Schumer Says Congress ‘Very Close’ To Passing Banking And Marijuana Decriminalization Bill After Working With ‘A Bunch Of Republicans’ | Techy Kings

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Senate Majority Leader Chuck Schumer (D-NY) said Congress is “closer” to introducing and passing a marijuana bill with provisions that cover banking access for legal businesses and eliminating past convictions, citing progress he has made in talks with “a group of Republican Senator.”

During a debate with her Republican re-election opponent Joe Pinion on Sunday, Schumer was asked about the broader marijuana legalization bill she filed this year and whether she felt it made more sense to first promote more research on marijuana. before ending the ban.

Although the top senator said that research is “very, very important,” he pointed out that “many states have passed the legalization of marijuana,” and therefore the policy is already “on us.”

“But we’re getting closer,” Schumer said in the debate, hosted by Spectrum News. “I worked in a bipartisan way with Democrats and Republicans to take down the SAFE Banking Act, which allowed financial institutions to involve themselves in marijuana companies and lend money to them—but it also did some things for fairness, like erasing records. “

He gave the example of a 15-year-old arrested for “a small amount of marijuana” who ended up being sentenced in a manner consistent with possessing and selling heroin and whose “life was destroyed.”

“So, clearing the record is important, and we’re getting closer,” Schumer said. “We might be able to get something done soon. I’m working with a bunch of Republican senators, a bunch of Democratic senators, to get something passed.”

What the senators were talking about was the long-awaited SAFE Plus package, which is expected to build on a stand-alone marijuana banking measure that has passed the House in some form seven times now but which has stalled in the Senate under Democratic and Republican control.

The plan, according to some lawmakers, is to file a modest marijuana reform package sometime during the lame-duck session following next week’s midterm elections, pass it through both chambers and send it to the president’s desk before the end of the current Congress.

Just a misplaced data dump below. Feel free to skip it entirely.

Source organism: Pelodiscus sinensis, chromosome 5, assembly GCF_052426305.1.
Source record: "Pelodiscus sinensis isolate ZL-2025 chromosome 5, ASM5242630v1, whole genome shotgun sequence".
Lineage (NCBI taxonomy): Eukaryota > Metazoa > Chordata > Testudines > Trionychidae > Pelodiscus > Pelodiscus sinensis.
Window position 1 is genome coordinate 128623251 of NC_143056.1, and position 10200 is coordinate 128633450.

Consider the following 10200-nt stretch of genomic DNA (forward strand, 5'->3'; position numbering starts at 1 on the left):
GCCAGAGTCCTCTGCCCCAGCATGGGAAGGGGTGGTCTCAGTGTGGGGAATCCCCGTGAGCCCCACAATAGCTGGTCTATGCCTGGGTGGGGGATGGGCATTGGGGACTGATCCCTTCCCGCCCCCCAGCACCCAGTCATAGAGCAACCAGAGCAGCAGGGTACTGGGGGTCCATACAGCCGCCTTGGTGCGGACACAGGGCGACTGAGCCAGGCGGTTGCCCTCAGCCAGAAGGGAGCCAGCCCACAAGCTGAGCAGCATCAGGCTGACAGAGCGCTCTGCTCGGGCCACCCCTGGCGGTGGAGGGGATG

Meanwhile, Pinion, the Republican challenger, was asked his thoughts on ending the federal ban on marijuana at the debate and began by saying that “we have to address the fact that we’re not talking about your mom and dad’s drugs.”

“We’re talking THC levels that are off the charts,” he said. “I think you bring up a good point, the notion that we’re going to release it to the people at the federal level before we’ve actually done our due diligence seems reckless and irresponsible. Just my thoughts.”

He then made a pivot to the opioid overdose crisis, suggesting that there is a prevalence of marijuana laced with fentanyl and saying “we now have people who are trying to smoke marijuana and are going to die.”

“There are unintended consequences. It’s a thread that runs through all of this, from the border crisis to this conversation about marijuana, because Chuck Schumer is not participating in securing our borders and people are dying,” Pinion said. “So I think, if we’re going to go down this road at the federal level, we should do so in a way that recognizes that these decisions have dire consequences and that people are actually dying, in some cases, because of them.”

The SAFE Plus bill that Schumer is working to finalize with bipartisan and bicameral input is not expected to include language that would federally legalize marijuana, however.

Last month, the House sponsor for the marijuana banking bill said that he recently spoke with the majority leader at an event at the White House and discussed the need to enact bipartisan reforms this session.

Rep. Ed Perlmutter (D-CO) said that he impressed the leader on the importance of his SAFE Banking Act and Schumer assured him that the chamber is “working on it” and “will continue” on reforms.

Lawmakers have signaled that the SAFE Plus law would contain protections for banks that work with state legal marijuana businesses, as well as other modest proposals to provide medical marijuana access for military veterans, promote research and more.

One thing that Schumer is not in the works is a plan to allow Amtrak car passengers to buy and use marijuana during their trip, as some people have come to believe after a fake news article was published last week. His office confirmed to Marijuana Moment that the story was fabricated.

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Photo courtesy of Senate Democrats.

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